The Blundells School Chapel Weathervane

Weathervane on Blundells School ChapelQuite a few images survive of drawings for Weathervanes. The one on the Blundells School Chapel is still in situ. The drawing is undated but knowing how competent the Archivist at Blundells is I’m sure there’s a record of the date somewhere, but I would guess about 1880. Sorry for the out-of-focus photograph of the Weathervane which was taken about 5 years ago.

Drawing of Blundells School Chapel weathervane

Unidentified Weathervane 1 Unidentified Weathervane 2

Weathervanes often remain undisturbed perched on rooftops or church towers and other high buildings. I have include some photographs of weathervanes from the archives, but as yet I cannot discover where they were erected or even if they still exist, though I should think there is an even chance that they still do.

If YOU recognise one of these and can contact me as to where it is located, please contact me and I will add the information to the page. Have a look on Churches Chapels or Schools, maybe on one of the grander mansions in Devon or the South West. If you can forward a reasonable image of the building on which it is erected and the location, I will include the image with the original photo on this page.

Exeter’s Waterbeer Street Police Station

Finial for Waterbeer Street Police Station
Closer view of finial drawing, top section
Closer view of finial drawing, middle section
Closer view of finial drawing, top section

I am going slightly against the grain as this particular piece of ornamentation has now been removed and the building long since demolished in the creation of Exeter’s Guildhall Shopping Centre. Possibly not an object that was often looked at but it may well be in the memory of those that frequented the area up until 1959 when the Police moved out of the Waterbeer Street premises to the new facility in Heavitree Road. Exonians born before 1950 may recall having seen it. What is it and where was it? As you can see from the long rectangular plan drawing from our archives (far right), it was somewhat ‘over the top’ in terms for capping off the conical turret that was located at the corner of the building where Pancras Street met Waterbeer Street.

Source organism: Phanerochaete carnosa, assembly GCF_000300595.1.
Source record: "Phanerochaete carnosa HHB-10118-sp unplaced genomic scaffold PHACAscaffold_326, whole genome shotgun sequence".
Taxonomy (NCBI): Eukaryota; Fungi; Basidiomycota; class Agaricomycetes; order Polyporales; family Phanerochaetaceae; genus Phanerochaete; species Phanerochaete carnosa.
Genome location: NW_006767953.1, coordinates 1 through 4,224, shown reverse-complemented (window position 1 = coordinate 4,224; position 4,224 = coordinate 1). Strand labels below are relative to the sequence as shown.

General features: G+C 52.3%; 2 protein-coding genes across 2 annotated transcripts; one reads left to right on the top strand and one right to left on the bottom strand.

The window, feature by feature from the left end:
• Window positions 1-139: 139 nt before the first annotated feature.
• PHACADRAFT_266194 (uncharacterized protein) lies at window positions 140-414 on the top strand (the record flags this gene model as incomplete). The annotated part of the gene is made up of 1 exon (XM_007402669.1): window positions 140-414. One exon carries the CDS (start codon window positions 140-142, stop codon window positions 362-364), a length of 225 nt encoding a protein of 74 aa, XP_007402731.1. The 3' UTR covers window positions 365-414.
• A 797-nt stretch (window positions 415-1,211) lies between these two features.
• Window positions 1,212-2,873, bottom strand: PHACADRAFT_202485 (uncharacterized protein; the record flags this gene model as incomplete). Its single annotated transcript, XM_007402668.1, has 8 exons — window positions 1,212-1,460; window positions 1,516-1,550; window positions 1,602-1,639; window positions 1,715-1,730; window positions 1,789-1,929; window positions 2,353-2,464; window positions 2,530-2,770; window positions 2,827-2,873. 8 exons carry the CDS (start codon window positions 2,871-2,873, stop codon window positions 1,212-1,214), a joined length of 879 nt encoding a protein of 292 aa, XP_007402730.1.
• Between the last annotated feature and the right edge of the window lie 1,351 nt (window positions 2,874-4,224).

Many images of the Waterbeer Street Police Station survive but almost all have this structure missing from the image as usually there was not enough room to fit it in the picture! The original drawings are full size, and even photographing the drawings was a bit challenging. The writing at the top of the plan states “Police Station, Exeter. Finial for top of ventilating turret.” A Finial is, in architecture, the decorative upper termination of a pinnacle, gable end, buttress, canopy, or spire. The Drawing is by John M. Pinn and is dated 14th January 1888. The Illustration at the bottom of the drawing is a cross section at point A to A at the top of the plan. The yellow filled square object is the cross sectional view at points B to B. The text refers to the central blue circle ‘C’ which is a rod and it states ‘The rod ‘C’ to extend 2 foot down into (the) post and be secured with a screw end and nut”. It was not a weathervane. If you view the Film you can see it in the view at around 1.24 – 1.26 minutes into the video. Much of the film covers this area, see map.

Turret on corner of Waterbeer Street Police Station   Map of old Waterbeer Street area

February 2021
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See also:
Third Rail, Hand Rail, Finials and Freebies
Oddities, Stories and Trivia
Devon & Exeter HospitalPower to the Pumps
Waterbeer Street FoundrySaltram House